Morrison v. Boyd Co. Board of Education is a very interesting case in many respects. It started a few years ago as a typical GSA case – the school refused to allow the formation of a Gay-Straight Alliance club, the students sued and won. The judge found that there was a serious problem with bullying and harassment of gays (and anyone perceived to be gay) at the Kentucky school, including at least one incident where a student declared in an English class that they needed to “take all the fucking faggots out in the back woods and kill them.”
Part of the settlement that the school agreed to was that, in addition to recognizing the GSA as a student group, they would require anti-harassment training for all employees and students to help lessen this problem. In February 2005, the ADF filed suit against the school district, arguing that it was unconstitutional to force students to listen to beliefs that conflict with their own; on that, the ADF was clearly wrong.
But there was a second issue as well, what amounts to an as applied challenge, which claimed that the school board’s anti-harassment policies were overly broad and would constrain constitutionally-protected speech. And on this matter, the ACLU ended up intervening in the case, on behalf of several students, and agreeing with the ADF that the policy was overly broad and should be declared unconstitutional. The suit is now in the 6th circuit court of appeals, which heard oral argument this week.
The ACLU filed a brief agreeing with the ADF about the overly broad nature of the anti-harassment policy (see that brief here). They disagreed on the issue of whether the school could hold the diversity seminars, but agreed on the speech restrictions, saying:
Although schools may implement policies and practices designed to preserve order and to ensure that all students have the ability to learn in a safe and supportive environment, there are constitutional limits on how far schools may go in restricting student speech. Because the Board’s 2004-2005 anti-harassment policies prohibited not only speech that caused substantial disruption or invaded the rights of other students but also speech that had the “the effect of insulting or stigmatizing an individual,” the Board violated the First Amendment. The Board also ran afoul of the Constitution by telling students in the Fall 2004 training video that they were not permitted to engage in constitutionally protected speech.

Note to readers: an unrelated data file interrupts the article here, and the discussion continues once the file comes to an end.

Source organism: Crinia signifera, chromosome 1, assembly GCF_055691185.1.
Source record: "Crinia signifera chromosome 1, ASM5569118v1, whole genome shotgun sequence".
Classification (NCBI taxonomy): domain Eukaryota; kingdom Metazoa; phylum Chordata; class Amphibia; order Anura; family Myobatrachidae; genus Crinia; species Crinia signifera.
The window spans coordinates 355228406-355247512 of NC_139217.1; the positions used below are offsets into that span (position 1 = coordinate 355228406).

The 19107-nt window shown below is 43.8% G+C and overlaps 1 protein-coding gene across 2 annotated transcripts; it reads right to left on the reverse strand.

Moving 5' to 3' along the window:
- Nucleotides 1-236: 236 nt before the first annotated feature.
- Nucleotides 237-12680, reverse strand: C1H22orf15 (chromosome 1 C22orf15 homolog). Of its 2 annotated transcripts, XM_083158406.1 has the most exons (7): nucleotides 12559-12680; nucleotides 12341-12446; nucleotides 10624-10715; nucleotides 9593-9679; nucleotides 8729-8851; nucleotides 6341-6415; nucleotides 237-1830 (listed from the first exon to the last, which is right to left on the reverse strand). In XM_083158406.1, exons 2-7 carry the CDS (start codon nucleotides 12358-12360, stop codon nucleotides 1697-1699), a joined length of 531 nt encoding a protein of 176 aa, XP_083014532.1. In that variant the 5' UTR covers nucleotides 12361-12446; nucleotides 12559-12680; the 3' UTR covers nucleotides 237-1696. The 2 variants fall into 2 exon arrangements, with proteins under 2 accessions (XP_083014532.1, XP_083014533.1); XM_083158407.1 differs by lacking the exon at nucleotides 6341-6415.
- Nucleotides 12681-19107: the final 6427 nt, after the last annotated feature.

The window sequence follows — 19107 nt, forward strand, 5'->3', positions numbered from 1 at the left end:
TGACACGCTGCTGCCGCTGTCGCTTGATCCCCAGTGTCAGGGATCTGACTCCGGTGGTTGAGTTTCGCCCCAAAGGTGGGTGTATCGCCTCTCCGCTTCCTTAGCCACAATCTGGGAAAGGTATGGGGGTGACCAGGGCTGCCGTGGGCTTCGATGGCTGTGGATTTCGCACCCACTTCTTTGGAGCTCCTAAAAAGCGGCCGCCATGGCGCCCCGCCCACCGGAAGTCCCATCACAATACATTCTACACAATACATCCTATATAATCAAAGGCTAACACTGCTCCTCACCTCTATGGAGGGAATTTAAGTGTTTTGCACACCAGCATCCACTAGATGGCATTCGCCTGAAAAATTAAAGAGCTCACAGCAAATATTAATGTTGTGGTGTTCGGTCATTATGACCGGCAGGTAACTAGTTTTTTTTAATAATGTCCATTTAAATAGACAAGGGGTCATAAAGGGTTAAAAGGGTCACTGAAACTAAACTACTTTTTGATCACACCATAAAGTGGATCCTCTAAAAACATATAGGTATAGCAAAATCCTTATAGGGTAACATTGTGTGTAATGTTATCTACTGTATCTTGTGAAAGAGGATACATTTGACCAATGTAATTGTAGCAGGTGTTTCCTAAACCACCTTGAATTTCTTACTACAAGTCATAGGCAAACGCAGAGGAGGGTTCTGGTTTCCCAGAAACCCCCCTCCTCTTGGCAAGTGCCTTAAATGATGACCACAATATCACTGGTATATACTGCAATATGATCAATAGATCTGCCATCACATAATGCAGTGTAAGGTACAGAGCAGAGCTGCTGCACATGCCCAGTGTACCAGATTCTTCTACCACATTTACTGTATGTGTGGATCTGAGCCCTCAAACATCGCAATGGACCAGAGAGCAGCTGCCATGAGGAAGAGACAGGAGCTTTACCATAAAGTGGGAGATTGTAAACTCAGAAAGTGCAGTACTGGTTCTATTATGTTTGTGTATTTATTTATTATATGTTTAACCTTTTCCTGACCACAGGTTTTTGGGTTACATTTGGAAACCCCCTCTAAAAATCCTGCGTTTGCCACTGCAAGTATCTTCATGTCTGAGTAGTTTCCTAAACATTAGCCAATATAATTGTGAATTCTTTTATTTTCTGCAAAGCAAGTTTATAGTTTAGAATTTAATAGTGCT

The ACLU is taking a very nuanced position here, and I think a correct one. Certainly the school has a compelling interest in fostering respect for all students and in teaching students that it is wrong to harass or bully someone because they’re different (whatever the source of that difference may be), but the school, as a government agency, is limited in what it can do to punish contrary speech by the first amendment. And overly broad speech restrictions are as unconstitutional in a school setting as they are anywhere else. The ACLU brief argues:
In the school setting, however, questions of overbreadth and vagueness are incorporated into the Tinker analysis. Therefore, although courts are more willing to tolerate some restrictions on speech in school (as opposed to speech restrictions imposed on the general public), a school disciplinary policy that proscribes more
speech than allowed by Tinker is by definition constitutionally overbroad. See, e.g., Rivera v. East Otero Sch. Dist., 721 F. Supp. 1189, 1197 (D. Colo. 1989) (“Courts routinely strike down school prohibitions on speech [as overbroad] where there is no express requirement that the speech be disruptive, and hence unprotected under Tinker.”) Likewise, schools must draft any policies regulating student speech with sufficient specificity so as to give students adequate notice as to what speech will subject them to punishment. Sypniewski, 307 F.3d at 266 (“[W]ithout ‘fair notice’ of [a] regulation’s reach, . . . [students will] ‘steer far wider of the unlawful zone than if the boundaries of the forbidden areas were clearly marked.’”) Therefore, even though a policy is not unconstitutionally vague simply because its terms are not susceptible to an authoritative definition, a school disciplinary code must
nevertheless be drafted in a way that requires students to conform their conduct to a “comprehensible normative standard.”
This is a very reasonable position for the ACLU to take, one that allows schools to fulfill their compelling interest in teaching respect for diversity while protecting freedom of speech by requiring any regulations on anti-gay speech to be drawn narrowly and within the boundaries of that compelling interest.